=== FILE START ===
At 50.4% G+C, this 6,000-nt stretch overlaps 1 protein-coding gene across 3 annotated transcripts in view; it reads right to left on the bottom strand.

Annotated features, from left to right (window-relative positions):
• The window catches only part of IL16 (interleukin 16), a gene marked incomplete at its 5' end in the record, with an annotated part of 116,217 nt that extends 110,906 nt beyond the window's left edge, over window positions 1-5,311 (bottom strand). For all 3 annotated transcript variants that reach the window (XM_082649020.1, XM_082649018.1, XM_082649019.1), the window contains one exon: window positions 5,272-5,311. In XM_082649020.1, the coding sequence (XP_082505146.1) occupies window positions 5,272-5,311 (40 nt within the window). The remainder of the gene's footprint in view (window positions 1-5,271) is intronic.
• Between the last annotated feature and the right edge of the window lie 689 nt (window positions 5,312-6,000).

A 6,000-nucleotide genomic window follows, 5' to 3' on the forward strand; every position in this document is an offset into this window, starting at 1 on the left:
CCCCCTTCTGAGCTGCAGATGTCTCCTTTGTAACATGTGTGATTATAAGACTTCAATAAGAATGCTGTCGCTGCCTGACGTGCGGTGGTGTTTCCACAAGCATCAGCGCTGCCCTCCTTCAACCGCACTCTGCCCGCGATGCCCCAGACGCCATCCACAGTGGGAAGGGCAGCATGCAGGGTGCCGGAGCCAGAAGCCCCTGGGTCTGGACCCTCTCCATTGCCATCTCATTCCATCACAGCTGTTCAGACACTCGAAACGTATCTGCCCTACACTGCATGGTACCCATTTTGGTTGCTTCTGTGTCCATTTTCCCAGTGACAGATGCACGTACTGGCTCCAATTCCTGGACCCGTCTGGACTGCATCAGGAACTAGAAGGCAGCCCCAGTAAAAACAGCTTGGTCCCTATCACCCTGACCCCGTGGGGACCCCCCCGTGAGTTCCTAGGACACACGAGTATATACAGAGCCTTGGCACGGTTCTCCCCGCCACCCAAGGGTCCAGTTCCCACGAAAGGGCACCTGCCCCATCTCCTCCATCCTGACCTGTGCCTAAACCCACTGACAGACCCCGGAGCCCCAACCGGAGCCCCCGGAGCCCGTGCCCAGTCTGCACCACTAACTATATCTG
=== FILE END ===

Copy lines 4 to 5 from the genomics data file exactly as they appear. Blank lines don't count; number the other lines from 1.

• Between the last annotated feature and the right edge of the window lie 689 nt (window positions 5,312-6,000).

A 6,000-nucleotide genomic window follows, 5' to 3' on the forward strand; every position in this document is an offset into this window, starting at 1 on the left: